Hmmmmmm, cool prompt.

  9. This is not an easy question to answer as it’s very abstract. Here’s how I understand it:

    The soul is the totality of our experience. The soul records the impressions of all your life, physical, emotional, and spiritual. The soul can mature over time.

    Your spirit is your True Nature, your essence. It is with you when you are born and when you die. It is not affected by your physical life, per se, like how impressionable our soul is. We often lose touch with our True Nature when we grow up, get a sense of self and an ego, but it is always there. Our spirit is just one expression of the Universal spirit.

    By the way, why do you ask?

  10. Loved everybody’s answers! I believe the soul lives on after death in the afterlife and is who we are without our earthly bodies. A person’s spirit is something that can be felt by others and as Sandy said, lives on with our friends and family in their hearts and minds when we pass on.

  11. This is not an easy question to answer as it’s very abstract. Here’s how I understand it:

    The soul is the totality of our experience. The soul records the impressions of all your life, physical, emotional, and spiritual. The soul can mature over time.

    Your spirit is your True Nature, your essence. It is with you when you are born and when you die. It is not affected by your physical life, per se, like how impressionable our soul is. We often lose touch with our True Nature when we grow up, get a sense of self and an ego, but it is always there. Our spirit is just one expression of the Universal spirit.

    By the way, why do you ask?

  12. Loved everybody’s answers! I believe the soul lives on after death in the afterlife and is who we are without our earthly bodies. A person’s spirit is something that can be felt by others and as Sandy said, lives on with our friends and family in their hearts and minds when we pass on.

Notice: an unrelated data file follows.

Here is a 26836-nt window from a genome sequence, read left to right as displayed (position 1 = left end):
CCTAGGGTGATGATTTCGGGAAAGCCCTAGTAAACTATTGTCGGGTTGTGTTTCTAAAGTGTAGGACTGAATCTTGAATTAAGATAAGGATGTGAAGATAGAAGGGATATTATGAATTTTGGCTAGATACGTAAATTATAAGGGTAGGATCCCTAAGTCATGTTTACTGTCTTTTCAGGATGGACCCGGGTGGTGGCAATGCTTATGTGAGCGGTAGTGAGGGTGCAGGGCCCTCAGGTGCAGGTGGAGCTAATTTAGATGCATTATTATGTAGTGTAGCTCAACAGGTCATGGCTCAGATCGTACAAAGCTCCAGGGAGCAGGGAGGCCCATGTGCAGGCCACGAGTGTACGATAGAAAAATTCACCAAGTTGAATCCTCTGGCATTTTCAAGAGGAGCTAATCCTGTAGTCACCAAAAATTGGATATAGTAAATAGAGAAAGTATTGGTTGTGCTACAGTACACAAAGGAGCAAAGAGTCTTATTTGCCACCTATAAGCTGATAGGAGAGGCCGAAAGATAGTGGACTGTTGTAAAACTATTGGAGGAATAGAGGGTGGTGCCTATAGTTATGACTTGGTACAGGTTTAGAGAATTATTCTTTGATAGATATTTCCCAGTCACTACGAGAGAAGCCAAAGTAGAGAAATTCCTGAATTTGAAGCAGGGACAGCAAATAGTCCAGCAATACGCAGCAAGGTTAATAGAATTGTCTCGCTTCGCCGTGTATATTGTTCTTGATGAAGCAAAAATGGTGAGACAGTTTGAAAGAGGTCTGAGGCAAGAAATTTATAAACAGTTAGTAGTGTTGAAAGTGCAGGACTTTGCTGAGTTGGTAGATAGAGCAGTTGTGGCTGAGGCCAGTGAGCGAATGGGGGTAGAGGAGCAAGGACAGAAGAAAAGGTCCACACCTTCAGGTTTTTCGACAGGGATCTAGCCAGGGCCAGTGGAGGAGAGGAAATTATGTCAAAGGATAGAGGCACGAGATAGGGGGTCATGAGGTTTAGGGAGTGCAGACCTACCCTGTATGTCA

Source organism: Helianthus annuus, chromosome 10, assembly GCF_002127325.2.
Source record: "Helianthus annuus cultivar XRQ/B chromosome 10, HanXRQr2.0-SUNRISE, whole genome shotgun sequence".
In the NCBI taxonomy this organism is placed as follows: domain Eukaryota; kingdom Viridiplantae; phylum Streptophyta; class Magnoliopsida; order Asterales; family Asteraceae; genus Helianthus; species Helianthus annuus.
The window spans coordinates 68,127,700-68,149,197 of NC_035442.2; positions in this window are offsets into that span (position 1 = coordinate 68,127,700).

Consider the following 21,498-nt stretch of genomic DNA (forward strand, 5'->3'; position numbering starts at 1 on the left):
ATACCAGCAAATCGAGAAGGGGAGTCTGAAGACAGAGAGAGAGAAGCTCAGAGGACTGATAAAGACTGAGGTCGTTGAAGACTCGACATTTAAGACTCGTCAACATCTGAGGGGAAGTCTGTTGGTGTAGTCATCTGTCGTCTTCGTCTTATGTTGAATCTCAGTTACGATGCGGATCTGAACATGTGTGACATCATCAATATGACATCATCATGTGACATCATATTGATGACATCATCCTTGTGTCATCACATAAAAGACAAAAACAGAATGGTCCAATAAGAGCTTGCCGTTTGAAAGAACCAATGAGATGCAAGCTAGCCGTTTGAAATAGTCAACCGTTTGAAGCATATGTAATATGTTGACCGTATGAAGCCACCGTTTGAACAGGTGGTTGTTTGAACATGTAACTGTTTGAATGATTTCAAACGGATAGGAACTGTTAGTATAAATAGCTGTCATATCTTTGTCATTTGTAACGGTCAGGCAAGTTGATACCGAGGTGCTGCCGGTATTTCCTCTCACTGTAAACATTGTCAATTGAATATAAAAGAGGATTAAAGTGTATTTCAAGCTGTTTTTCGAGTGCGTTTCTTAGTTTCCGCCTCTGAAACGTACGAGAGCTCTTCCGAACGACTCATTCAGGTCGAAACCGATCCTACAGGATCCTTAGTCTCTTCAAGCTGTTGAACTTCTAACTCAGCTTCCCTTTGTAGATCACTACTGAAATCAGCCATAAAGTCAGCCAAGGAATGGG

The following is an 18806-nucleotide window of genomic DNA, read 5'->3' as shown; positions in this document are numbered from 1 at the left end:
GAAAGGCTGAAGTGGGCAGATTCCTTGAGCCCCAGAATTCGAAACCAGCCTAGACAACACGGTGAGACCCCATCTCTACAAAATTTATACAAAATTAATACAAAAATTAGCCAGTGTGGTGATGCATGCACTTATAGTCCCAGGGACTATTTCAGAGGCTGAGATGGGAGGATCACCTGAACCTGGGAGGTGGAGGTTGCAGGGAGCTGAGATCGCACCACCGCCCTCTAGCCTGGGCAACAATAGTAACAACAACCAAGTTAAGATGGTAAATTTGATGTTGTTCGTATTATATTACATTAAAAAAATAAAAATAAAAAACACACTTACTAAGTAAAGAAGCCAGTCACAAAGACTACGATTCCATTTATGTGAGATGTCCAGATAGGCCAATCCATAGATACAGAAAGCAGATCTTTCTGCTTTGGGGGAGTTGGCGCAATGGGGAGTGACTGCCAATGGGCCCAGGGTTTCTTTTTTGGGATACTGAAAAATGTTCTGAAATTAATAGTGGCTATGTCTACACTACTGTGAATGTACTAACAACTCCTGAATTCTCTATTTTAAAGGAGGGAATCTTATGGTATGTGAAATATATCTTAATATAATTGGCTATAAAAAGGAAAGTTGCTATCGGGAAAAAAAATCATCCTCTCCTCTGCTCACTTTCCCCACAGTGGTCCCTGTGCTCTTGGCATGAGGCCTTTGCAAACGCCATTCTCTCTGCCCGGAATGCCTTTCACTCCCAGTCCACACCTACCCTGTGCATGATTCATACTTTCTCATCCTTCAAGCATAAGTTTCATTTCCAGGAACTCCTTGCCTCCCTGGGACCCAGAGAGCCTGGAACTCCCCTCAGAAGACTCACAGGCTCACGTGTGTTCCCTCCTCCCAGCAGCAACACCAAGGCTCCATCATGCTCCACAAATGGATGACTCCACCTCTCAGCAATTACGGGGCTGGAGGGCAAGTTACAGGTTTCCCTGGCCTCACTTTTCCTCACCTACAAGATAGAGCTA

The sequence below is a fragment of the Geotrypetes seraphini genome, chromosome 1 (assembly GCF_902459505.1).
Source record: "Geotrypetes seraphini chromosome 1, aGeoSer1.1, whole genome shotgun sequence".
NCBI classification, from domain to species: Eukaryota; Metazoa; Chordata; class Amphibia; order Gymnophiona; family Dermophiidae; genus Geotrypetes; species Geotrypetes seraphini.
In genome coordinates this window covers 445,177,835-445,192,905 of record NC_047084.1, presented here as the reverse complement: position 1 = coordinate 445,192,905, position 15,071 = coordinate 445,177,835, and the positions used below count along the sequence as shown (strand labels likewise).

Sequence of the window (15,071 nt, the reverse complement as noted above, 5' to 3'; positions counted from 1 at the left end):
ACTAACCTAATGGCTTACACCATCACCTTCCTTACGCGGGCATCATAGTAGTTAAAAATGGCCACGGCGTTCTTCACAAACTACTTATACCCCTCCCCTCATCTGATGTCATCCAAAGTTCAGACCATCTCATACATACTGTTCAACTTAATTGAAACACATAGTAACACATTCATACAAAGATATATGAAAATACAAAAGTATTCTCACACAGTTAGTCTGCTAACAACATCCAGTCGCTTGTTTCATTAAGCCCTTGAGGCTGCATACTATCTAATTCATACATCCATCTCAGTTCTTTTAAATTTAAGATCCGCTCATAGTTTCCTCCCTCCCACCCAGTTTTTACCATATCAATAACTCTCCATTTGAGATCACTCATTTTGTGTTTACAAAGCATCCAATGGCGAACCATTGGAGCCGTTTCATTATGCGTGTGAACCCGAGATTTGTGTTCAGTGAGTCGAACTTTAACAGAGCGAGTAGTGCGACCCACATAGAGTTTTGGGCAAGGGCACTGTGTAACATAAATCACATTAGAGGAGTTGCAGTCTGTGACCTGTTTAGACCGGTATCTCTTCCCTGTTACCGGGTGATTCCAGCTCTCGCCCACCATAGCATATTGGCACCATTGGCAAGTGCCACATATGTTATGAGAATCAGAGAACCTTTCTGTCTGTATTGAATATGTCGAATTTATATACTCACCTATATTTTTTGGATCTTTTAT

13. This is the way I explained it a long time ago using the three Hebrew words for spirit/soul:

    A person will still look like the person without their nefesh or ruach. Not moving, but still the same. But I think they may one day understand that without a person’s n’shama, they no longer exist. Without my n’shama, I wouldn’t be Melissa. It’s an essence that can’t be recreated, it can’t be contained, it can’t be captured in full, and it can’t be helped by an outside force.

    The longer explanation of the words are here: http://stirrup-queens.blogspot.com/2008/10/conversation-i-never-wanted-to-have.html

  14. I love these answers! I have nothing useful to add, but may have clarified my definitions. Thanks…

  15. This is the way I explained it a long time ago using the three Hebrew words for spirit/soul:

    A person will still look like the person without their nefesh or ruach. Not moving, but still the same. But I think they may one day understand that without a person’s n’shama, they no longer exist. Without my n’shama, I wouldn’t be Melissa. It’s an essence that can’t be recreated, it can’t be contained, it can’t be captured in full, and it can’t be helped by an outside force.

    The longer explanation of the words are here: http://stirrup-queens.blogspot.com/2008/10/conversation-i-never-wanted-to-have.html

  16. I love these answers! I have nothing useful to add, but may have clarified my definitions. Thanks…